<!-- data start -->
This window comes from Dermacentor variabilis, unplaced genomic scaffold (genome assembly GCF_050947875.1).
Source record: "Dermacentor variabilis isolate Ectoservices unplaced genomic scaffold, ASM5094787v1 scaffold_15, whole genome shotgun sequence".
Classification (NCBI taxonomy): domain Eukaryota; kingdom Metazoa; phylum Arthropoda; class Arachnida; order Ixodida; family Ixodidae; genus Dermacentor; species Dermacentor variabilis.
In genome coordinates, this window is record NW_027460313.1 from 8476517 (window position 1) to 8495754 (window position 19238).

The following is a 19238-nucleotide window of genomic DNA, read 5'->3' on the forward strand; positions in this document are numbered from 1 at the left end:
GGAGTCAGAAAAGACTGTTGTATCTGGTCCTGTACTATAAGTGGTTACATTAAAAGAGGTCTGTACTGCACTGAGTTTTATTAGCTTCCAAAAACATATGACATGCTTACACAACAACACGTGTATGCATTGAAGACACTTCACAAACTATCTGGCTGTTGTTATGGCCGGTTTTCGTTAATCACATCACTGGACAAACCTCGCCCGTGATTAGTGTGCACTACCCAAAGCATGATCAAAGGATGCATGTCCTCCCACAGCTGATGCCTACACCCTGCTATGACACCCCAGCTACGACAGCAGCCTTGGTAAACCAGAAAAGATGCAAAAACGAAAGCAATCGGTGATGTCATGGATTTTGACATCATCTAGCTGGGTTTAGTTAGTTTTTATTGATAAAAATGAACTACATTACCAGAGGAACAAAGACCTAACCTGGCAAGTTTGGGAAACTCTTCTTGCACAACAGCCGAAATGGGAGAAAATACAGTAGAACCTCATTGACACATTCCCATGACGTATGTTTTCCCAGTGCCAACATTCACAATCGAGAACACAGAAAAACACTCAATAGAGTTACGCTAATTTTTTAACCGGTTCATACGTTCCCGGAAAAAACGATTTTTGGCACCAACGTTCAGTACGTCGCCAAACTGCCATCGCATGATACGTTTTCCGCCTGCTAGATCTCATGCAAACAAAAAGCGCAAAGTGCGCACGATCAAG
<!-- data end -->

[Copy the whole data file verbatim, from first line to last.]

This window comes from Dermacentor variabilis, unplaced genomic scaffold (genome assembly GCF_050947875.1).
Source record: "Dermacentor variabilis isolate Ectoservices unplaced genomic scaffold, ASM5094787v1 scaffold_15, whole genome shotgun sequence".
Classification (NCBI taxonomy): domain Eukaryota; kingdom Metazoa; phylum Arthropoda; class Arachnida; order Ixodida; family Ixodidae; genus Dermacentor; species Dermacentor variabilis.
In genome coordinates, this window is record NW_027460313.1 from 8476517 (window position 1) to 8495754 (window position 19238).

The following is a 19238-nucleotide window of genomic DNA, read 5'->3' on the forward strand; positions in this document are numbered from 1 at the left end:
GGAGTCAGAAAAGACTGTTGTATCTGGTCCTGTACTATAAGTGGTTACATTAAAAGAGGTCTGTACTGCACTGAGTTTTATTAGCTTCCAAAAACATATGACATGCTTACACAACAACACGTGTATGCATTGAAGACACTTCACAAACTATCTGGCTGTTGTTATGGCCGGTTTTCGTTAATCACATCACTGGACAAACCTCGCCCGTGATTAGTGTGCACTACCCAAAGCATGATCAAAGGATGCATGTCCTCCCACAGCTGATGCCTACACCCTGCTATGACACCCCAGCTACGACAGCAGCCTTGGTAAACCAGAAAAGATGCAAAAACGAAAGCAATCGGTGATGTCATGGATTTTGACATCATCTAGCTGGGTTTAGTTAGTTTTTATTGATAAAAATGAACTACATTACCAGAGGAACAAAGACCTAACCTGGCAAGTTTGGGAAACTCTTCTTGCACAACAGCCGAAATGGGAGAAAATACAGTAGAACCTCATTGACACATTCCCATGACGTATGTTTTCCCAGTGCCAACATTCACAATCGAGAACACAGAAAAACACTCAATAGAGTTACGCTAATTTTTTAACCGGTTCATACGTTCCCGGAAAAAACGATTTTTGGCACCAACGTTCAGTACGTCGCCAAACTGCCATCGCATGATACGTTTTCCGCCTGCTAGATCTCATGCAAACAAAAAGCGCAAAGTGCGCACGATCAAG